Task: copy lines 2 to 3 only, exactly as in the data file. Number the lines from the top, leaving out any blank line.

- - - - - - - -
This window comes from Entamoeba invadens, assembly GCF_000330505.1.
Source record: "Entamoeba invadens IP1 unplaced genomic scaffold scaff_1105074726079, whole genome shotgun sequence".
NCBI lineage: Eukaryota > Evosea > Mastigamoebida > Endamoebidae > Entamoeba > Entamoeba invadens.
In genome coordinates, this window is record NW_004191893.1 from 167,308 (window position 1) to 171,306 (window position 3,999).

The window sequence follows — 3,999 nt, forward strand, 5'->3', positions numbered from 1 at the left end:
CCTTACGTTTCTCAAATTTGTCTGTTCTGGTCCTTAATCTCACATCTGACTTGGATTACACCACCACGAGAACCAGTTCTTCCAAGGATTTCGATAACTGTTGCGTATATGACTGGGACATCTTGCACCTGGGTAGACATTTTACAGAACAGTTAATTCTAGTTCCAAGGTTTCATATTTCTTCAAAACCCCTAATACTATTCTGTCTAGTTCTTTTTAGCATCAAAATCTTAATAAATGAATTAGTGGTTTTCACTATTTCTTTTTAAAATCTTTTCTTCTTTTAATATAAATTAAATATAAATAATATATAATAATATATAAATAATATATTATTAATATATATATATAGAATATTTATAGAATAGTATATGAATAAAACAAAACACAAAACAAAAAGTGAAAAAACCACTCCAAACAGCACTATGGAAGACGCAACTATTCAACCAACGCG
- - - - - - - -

Source record: "Entamoeba invadens IP1 unplaced genomic scaffold scaff_1105074726079, whole genome shotgun sequence".
NCBI lineage: Eukaryota > Evosea > Mastigamoebida > Endamoebidae > Entamoeba > Entamoeba invadens.